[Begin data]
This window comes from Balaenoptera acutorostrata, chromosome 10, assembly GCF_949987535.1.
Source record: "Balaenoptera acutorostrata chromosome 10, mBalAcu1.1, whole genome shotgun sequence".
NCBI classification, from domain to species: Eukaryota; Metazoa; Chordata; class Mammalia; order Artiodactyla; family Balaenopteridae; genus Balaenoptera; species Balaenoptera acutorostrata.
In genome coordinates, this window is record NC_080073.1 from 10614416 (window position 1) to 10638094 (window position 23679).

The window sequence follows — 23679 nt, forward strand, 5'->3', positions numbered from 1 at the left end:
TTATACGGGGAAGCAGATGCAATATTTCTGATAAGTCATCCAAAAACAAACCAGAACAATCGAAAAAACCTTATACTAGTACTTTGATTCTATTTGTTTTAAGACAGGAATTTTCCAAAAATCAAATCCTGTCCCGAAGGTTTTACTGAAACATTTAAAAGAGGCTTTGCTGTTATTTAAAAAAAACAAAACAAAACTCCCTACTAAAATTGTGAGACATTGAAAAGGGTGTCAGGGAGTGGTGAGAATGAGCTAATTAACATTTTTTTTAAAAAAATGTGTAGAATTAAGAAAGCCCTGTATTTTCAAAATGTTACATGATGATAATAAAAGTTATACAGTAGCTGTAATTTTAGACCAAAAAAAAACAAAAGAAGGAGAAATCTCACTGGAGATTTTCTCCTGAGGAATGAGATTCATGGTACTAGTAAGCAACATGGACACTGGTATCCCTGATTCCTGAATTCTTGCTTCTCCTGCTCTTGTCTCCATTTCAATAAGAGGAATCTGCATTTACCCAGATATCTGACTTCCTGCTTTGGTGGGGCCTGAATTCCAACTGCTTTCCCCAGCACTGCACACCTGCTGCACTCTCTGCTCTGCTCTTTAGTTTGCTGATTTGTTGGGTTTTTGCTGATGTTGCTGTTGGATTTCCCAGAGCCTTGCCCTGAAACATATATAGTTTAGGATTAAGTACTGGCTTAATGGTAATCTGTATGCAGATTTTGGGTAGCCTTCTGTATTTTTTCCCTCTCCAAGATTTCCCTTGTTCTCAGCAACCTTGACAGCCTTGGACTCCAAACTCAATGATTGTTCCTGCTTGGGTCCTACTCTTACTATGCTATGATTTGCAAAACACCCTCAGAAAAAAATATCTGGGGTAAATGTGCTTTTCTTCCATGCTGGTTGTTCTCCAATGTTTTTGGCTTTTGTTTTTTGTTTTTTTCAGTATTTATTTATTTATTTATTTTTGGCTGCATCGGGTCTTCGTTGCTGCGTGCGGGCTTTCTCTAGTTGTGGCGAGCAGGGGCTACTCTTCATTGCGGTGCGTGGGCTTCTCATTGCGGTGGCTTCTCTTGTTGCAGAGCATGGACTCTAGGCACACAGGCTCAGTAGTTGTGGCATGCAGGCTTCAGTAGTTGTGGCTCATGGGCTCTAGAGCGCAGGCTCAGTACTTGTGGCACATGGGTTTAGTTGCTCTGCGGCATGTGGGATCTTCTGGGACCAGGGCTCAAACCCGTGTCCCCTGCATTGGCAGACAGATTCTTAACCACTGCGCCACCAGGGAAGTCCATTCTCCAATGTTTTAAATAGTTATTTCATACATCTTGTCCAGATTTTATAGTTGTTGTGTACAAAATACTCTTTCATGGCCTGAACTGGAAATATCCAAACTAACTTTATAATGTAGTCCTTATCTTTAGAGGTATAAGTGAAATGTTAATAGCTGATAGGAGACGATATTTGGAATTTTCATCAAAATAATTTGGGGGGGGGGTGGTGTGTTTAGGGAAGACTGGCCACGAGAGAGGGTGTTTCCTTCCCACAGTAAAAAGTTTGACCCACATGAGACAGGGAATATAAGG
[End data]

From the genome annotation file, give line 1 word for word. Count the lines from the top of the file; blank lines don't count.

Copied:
This window comes from Balaenoptera acutorostrata, chromosome 10, assembly GCF_949987535.1.